Primary carcinoid tumor of prostate presenting with bone marrow metastases.
ABSTRACT Primary carcinoid tumor of the prostate is a rare tumor derived from the amine precursor uptake and decarboxylation cells of the prostate. We report a case of a 71-year-old man who presented with progressive anemia due to bone marrow metastases from primary carcinoid tumor of the prostate. No other metastasis was found clinically. This pattern of metastasis is very unusual and illustrates that carcinoid tumor of the prostate may metastasize distantly without locoregional lymph node involvement. This unique case highlights the need for a multidisciplinary approach to the evaluation of a metastatic carcinoid tumor of an unknown primary and that it should include the prostate.
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ABSTRACT: Small cell carcinoma of the prostate is a rare neoplasm, with only a few series hitherto reported. A little less than half of the cases are associated with conventional acinar adenocarcinoma, which are usually high grade. Although consensus has not been reached, the majority of patients with small cell neuroendocrine carcinoma of the prostate have advanced disease at diagnosis and disproportionally low PSA levels compared to patients with conventional acinar adenocarcinoma. Treatment consists mainly of chemotherapy associated with surgery. Radiation therapy is reserved for selected cases. This study reviews the most up-to-date information on small cell carcinomas of the prostate.08/2011; 2011:543272. DOI:10.1155/2011/543272
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ABSTRACT: Carcinoid tumors are neuroendocrine neoplasms derived from enterochromaffin cells. Skeletal metastases from carcinoid tumors are considered to be extremely rare. In this study, we present two cases of carcinoid tumors that metastasized to the bone. Furthermore, we review 50 published case reports and reveal the features of skeletal metastasis of carcinoid tumors. The first case involved a 59-year-old man with a history of multiple metastases of a lung carcinoid tumor. The patient complained of back pain and numbness in the lower limbs. Magnetic resonance imaging revealed metastases in the thoracic spine. A spinal decompression was performed and the symptoms were resolved. The second case involved a 74-year-old man had been diagnosed with a lung carcinoid tumor 15 years previously and complained of left thigh pain. A radiograph showed osteolytic lesions in the shaft of the left femur. We repaired the femur using an intramedullary nail following curettage of the tumor. A radiograph of the femur revealed a callus on the pathological fracture. The patient was able to walk using a crutch 3 months after surgery. We reviewed 50 cases that described skeletal metastasis from carcinoid tumors. The average age of the patients was 54.9 years and 33 patients (66%) were male. The most common site of skeletal metastasis was the spine. We also investigated the survival rate of patients who developed skeletal metastasis from carcinoid tumors. The findings showed that survival of patients who developed osteolytic skeletal metastasis was worse than that of patients who developed osteosclerotic skeletal metastasis.Oncology letters 05/2012; 3(5):1105-1108. DOI:10.3892/ol.2012.622 · 0.99 Impact Factor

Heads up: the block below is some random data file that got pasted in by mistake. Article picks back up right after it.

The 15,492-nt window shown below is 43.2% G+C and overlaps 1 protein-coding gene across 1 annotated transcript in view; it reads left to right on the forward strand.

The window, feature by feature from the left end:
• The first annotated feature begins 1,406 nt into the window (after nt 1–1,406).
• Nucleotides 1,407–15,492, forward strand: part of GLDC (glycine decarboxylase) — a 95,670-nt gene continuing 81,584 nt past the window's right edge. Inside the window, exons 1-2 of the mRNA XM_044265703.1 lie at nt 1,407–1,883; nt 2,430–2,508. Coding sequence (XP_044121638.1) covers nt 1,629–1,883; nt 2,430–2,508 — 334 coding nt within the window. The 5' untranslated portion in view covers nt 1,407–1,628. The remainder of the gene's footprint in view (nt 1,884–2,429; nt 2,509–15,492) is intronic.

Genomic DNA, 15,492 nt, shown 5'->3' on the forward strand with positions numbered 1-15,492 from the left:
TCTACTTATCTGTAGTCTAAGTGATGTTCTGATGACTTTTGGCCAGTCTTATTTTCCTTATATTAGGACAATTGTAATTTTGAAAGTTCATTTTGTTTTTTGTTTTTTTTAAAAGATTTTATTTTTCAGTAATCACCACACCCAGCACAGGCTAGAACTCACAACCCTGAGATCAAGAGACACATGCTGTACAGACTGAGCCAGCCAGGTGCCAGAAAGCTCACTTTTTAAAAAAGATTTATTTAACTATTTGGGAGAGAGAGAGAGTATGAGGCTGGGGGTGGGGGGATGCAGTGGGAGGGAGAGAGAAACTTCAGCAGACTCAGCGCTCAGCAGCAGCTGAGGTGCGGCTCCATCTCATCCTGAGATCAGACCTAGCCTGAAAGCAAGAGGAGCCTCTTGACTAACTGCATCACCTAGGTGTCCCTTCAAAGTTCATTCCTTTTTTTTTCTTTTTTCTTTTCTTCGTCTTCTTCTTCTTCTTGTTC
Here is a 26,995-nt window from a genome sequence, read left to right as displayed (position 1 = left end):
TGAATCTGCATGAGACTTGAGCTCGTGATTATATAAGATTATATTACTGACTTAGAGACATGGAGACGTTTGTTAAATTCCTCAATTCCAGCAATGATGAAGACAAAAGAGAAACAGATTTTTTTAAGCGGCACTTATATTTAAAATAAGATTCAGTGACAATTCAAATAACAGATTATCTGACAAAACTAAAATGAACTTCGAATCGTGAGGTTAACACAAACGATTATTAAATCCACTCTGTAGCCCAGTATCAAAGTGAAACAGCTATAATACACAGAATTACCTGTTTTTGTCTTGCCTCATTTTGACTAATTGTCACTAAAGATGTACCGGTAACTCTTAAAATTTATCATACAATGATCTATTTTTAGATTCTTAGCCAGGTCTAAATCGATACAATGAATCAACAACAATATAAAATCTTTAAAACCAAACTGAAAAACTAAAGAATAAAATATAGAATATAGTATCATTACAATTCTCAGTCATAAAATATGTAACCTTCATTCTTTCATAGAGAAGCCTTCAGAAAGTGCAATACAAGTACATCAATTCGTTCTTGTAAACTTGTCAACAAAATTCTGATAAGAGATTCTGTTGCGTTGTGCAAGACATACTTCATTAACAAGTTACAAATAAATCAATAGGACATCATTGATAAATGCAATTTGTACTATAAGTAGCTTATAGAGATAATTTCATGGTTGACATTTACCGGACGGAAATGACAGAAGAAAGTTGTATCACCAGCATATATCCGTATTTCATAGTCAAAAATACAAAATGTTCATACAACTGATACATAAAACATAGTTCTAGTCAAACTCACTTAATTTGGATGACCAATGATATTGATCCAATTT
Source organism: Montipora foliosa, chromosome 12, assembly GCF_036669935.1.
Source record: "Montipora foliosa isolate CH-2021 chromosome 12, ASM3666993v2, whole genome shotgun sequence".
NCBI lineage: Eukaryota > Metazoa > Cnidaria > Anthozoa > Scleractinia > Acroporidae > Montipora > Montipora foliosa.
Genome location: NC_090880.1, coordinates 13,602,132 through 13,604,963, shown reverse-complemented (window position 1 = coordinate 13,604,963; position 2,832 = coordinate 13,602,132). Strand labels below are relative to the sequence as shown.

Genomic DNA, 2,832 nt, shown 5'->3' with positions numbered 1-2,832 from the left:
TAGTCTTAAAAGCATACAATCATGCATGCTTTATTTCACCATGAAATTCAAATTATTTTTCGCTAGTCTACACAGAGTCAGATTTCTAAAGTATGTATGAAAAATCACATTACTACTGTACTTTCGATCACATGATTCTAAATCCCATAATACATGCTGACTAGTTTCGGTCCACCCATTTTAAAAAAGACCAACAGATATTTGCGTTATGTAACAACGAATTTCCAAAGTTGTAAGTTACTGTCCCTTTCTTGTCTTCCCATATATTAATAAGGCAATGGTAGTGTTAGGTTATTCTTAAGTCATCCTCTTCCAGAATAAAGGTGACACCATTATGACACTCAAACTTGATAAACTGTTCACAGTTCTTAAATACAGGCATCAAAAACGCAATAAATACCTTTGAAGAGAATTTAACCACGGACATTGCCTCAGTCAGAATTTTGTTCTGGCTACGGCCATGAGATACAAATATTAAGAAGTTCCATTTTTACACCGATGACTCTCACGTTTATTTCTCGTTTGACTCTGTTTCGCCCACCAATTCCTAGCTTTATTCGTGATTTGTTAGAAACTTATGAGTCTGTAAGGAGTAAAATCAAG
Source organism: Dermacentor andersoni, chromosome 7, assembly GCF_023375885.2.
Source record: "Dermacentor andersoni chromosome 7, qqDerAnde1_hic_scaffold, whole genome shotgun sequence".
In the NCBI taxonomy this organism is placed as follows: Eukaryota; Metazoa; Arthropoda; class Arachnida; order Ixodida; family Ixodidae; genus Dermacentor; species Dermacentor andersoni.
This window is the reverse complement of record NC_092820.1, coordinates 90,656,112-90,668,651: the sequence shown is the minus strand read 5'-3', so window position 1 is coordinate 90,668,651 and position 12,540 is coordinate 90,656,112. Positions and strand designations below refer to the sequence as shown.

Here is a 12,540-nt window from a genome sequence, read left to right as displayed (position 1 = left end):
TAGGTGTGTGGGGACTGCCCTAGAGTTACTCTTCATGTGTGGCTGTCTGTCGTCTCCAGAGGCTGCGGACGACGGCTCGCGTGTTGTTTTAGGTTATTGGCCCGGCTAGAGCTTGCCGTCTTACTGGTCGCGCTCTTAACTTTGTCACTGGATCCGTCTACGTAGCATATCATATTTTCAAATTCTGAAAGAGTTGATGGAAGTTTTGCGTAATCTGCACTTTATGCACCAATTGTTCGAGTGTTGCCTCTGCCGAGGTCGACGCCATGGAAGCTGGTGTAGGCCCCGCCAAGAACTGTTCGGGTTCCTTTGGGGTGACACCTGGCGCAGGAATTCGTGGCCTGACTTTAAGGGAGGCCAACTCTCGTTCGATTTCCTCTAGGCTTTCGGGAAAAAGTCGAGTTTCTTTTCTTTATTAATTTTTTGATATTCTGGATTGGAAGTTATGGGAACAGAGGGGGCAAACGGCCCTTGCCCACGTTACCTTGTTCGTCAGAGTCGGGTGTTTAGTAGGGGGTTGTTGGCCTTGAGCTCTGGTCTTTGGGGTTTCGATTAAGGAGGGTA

Article: Pathology Update for Urologists09/2011; 2011:183761. DOI:10.1155/2011/183761